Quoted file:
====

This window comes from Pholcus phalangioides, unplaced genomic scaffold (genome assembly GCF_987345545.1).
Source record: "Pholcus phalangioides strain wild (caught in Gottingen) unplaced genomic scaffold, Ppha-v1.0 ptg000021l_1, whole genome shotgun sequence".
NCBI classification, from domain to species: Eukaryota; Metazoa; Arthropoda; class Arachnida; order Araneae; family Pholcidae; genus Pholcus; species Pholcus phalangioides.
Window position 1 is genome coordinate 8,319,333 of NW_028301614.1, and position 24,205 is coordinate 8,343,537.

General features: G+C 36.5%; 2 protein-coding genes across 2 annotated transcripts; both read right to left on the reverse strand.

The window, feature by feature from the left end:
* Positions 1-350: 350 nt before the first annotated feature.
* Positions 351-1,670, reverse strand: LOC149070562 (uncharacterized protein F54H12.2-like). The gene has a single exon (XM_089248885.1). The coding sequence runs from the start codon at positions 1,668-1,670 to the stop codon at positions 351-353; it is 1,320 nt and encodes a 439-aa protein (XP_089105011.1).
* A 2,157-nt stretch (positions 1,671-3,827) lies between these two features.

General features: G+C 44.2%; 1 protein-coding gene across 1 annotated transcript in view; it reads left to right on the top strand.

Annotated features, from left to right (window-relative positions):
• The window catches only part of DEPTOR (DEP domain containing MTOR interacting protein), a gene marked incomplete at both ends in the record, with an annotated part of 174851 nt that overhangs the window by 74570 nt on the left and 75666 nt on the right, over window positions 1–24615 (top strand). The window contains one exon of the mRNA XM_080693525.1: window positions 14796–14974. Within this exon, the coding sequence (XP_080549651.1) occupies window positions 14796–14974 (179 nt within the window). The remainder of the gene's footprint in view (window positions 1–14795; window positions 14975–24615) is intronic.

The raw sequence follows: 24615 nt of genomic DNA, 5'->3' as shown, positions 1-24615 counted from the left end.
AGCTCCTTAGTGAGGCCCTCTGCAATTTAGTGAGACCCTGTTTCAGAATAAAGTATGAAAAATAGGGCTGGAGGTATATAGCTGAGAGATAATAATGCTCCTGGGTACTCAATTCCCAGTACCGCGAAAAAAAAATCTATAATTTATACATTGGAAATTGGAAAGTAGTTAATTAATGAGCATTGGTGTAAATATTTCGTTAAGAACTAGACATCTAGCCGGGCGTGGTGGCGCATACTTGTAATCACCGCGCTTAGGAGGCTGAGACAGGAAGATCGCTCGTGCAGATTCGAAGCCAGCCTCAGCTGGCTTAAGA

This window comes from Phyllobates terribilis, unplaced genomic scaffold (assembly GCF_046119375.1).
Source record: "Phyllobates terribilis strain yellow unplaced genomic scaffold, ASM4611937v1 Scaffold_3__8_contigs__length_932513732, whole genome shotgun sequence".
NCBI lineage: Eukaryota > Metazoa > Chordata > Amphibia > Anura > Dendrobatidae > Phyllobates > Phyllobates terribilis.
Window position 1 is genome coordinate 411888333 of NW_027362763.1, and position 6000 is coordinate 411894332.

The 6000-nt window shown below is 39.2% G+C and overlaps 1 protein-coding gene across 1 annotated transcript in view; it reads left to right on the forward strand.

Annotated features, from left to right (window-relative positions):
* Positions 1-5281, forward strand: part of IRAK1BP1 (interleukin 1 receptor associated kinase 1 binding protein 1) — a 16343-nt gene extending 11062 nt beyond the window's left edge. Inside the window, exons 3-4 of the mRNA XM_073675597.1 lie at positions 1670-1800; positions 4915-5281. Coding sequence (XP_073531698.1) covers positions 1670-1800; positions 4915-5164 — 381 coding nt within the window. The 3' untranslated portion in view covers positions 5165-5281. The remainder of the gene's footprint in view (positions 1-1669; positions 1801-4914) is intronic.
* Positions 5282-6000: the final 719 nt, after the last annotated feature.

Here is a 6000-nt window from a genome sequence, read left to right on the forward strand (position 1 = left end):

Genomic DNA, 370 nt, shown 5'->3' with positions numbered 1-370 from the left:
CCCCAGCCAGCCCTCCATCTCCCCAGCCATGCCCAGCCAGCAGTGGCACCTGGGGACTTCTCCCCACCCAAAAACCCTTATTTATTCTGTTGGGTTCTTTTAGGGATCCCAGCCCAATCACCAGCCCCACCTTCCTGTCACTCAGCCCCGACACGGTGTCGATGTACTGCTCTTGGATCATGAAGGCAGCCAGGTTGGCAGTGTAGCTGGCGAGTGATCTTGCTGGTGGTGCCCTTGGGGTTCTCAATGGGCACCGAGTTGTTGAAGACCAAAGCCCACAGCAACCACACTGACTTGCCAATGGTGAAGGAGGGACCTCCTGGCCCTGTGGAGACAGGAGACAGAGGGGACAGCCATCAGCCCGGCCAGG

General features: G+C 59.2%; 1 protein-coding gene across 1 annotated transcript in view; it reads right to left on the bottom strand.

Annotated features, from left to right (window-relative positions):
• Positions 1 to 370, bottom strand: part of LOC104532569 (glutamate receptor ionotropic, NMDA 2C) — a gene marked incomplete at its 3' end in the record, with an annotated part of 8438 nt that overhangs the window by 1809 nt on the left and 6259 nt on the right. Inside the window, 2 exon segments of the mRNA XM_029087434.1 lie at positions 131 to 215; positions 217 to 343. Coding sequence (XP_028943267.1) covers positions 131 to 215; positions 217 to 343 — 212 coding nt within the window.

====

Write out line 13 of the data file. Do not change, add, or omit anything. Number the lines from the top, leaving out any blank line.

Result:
The raw sequence follows: 24615 nt of genomic DNA, 5'->3' as shown, positions 1-24615 counted from the left end.